After the Fukushima Daiichi nuclear meltdown, other teams of DOE scientists, engineers, and emergency responders acted with admirable competence, commitment and composure.

In the wake of Hurricane Sandy, the Department assisted FEMA to help speed the response effort. As the result of our collaboration during Sandy, FEMA has asked for the Administration to support the creation of a 24/7 energy emergency response center.

Despite this progress, the environmental clean-up projects still have considerable technical and project management challenges. As an example, the Waste Treatment and Immobilization Plant at Hanford is the most complex and largest nuclear project in history. For the past 6 months, I have been working with six extremely talented people, typically devoting 5-10 hours a week that include nights and weekends. We have also been working intimately with a restructured EM management team to overcome remaining challenges. We have invited ecologists in the State of Washington to join in our frank discussions and the DOE team is rebuilding trust that had broken down over the past decade. I am especially appreciative of Governor Gregoire for her trust and support over the past six months.

This team will continue working with EM and Washington State for months and possibly years. The scientific, engineering and management reform of the Waste Treatment Plant will continue, and I am optimistic that many of the issues that have been plaguing this project for over a half a dozen years will soon be resolved. We are also bringing in the scientific talent and commitment of many scientists and engineers that will allow us to fulfill our obligations more quickly and safely. As a consequence of this renewed effort, I predict that our country will potentially avoid hundreds of millions of dollars in additional costs over the coming decades.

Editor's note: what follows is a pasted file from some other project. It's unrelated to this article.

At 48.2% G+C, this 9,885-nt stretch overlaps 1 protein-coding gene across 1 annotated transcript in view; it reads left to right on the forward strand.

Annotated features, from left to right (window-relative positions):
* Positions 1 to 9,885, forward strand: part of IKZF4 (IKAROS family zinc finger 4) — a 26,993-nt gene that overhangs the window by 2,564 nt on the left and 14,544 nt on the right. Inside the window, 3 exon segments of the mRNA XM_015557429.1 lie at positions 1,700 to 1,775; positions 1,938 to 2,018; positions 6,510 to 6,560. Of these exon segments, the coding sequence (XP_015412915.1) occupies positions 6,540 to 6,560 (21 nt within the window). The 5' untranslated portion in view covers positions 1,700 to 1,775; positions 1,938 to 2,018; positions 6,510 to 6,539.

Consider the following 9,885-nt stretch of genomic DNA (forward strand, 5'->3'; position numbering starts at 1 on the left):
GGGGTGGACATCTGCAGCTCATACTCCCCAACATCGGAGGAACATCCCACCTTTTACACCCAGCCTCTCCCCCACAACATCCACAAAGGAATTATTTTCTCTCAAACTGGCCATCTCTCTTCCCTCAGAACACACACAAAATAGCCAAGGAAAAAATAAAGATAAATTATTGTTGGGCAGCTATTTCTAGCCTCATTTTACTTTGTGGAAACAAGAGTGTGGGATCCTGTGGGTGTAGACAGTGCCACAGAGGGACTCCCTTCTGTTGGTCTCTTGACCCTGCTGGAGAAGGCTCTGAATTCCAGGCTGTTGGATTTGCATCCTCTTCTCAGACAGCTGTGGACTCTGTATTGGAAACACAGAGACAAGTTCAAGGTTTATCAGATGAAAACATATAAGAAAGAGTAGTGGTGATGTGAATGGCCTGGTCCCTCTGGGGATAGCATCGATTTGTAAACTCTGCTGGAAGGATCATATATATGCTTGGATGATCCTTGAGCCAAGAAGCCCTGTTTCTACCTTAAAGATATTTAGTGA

I want to conclude by making a few observations about the importance of the Department of Energy missions to our economic prosperity, dependency on foreign oil and climate change.

Serving as Secretary of Energy during such a momentous and important time has been incredibly demanding but enormously rewarding. I've been continually impressed by the talent and commitment of the men and women of this Department.

While I will always remain dedicated to the missions of the Department, I informed the President of my decision a few days after the election that Jean and I were eager to return to California. I would like to return to an academic life of teaching and research, but will still work to advance the missions that we have been working on together for the last four years.

In the short term, I plan to stay on as Secretary past the ARPA-E Summit at the end of February. I may stay beyond that time so that I can leave the Department in the hands of the new Secretary.

The journey that I began with you four years ago will continue for many years. I began my message talking about my vision of what I wanted to do with the Department. Some of those goals have been realized, and we have planted many seeds together. Just as today's boom in shale gas production was made possible by Department of Energy research from 1978 to 1991, some of the most significant work may not be known for decades. What matters is that our country will reap the benefits of what we have started.

It has been a great honor and privilege to work with all of you.

Steven Chu
Letter from Secretary Steven Chu to Energy Department Employees Announcing His Decision Not to Serve a Second Term
Open Letter, February 1, 2013